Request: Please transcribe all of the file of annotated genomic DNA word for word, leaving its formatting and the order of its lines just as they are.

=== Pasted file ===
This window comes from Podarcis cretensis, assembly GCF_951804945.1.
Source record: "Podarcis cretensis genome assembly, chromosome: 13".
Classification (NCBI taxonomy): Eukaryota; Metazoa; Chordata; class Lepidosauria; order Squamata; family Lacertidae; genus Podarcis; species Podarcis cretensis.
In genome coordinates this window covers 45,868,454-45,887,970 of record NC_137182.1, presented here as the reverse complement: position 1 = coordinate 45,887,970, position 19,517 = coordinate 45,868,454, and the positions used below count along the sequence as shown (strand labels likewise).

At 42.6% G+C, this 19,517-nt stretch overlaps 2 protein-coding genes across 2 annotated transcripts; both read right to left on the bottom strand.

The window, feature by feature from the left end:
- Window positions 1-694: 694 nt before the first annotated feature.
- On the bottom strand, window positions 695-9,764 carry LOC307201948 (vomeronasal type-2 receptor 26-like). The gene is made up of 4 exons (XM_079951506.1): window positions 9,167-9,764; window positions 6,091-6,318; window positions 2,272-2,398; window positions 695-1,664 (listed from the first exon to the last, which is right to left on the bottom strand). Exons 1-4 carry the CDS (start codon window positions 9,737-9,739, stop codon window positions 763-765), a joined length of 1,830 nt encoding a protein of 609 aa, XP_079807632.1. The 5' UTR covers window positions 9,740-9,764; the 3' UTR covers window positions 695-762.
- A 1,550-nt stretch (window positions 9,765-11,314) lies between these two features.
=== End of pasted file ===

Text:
This window comes from Podarcis cretensis, assembly GCF_951804945.1.
Source record: "Podarcis cretensis genome assembly, chromosome: 13".
Classification (NCBI taxonomy): Eukaryota; Metazoa; Chordata; class Lepidosauria; order Squamata; family Lacertidae; genus Podarcis; species Podarcis cretensis.
In genome coordinates this window covers 45,868,454-45,887,970 of record NC_137182.1, presented here as the reverse complement: position 1 = coordinate 45,887,970, position 19,517 = coordinate 45,868,454, and the positions used below count along the sequence as shown (strand labels likewise).

At 42.6% G+C, this 19,517-nt stretch overlaps 2 protein-coding genes across 2 annotated transcripts; both read right to left on the bottom strand.

The window, feature by feature from the left end:
- Window positions 1-694: 694 nt before the first annotated feature.
- On the bottom strand, window positions 695-9,764 carry LOC307201948 (vomeronasal type-2 receptor 26-like). The gene is made up of 4 exons (XM_079951506.1): window positions 9,167-9,764; window positions 6,091-6,318; window positions 2,272-2,398; window positions 695-1,664 (listed from the first exon to the last, which is right to left on the bottom strand). Exons 1-4 carry the CDS (start codon window positions 9,737-9,739, stop codon window positions 763-765), a joined length of 1,830 nt encoding a protein of 609 aa, XP_079807632.1. The 5' UTR covers window positions 9,740-9,764; the 3' UTR covers window positions 695-762.
- A 1,550-nt stretch (window positions 9,765-11,314) lies between these two features.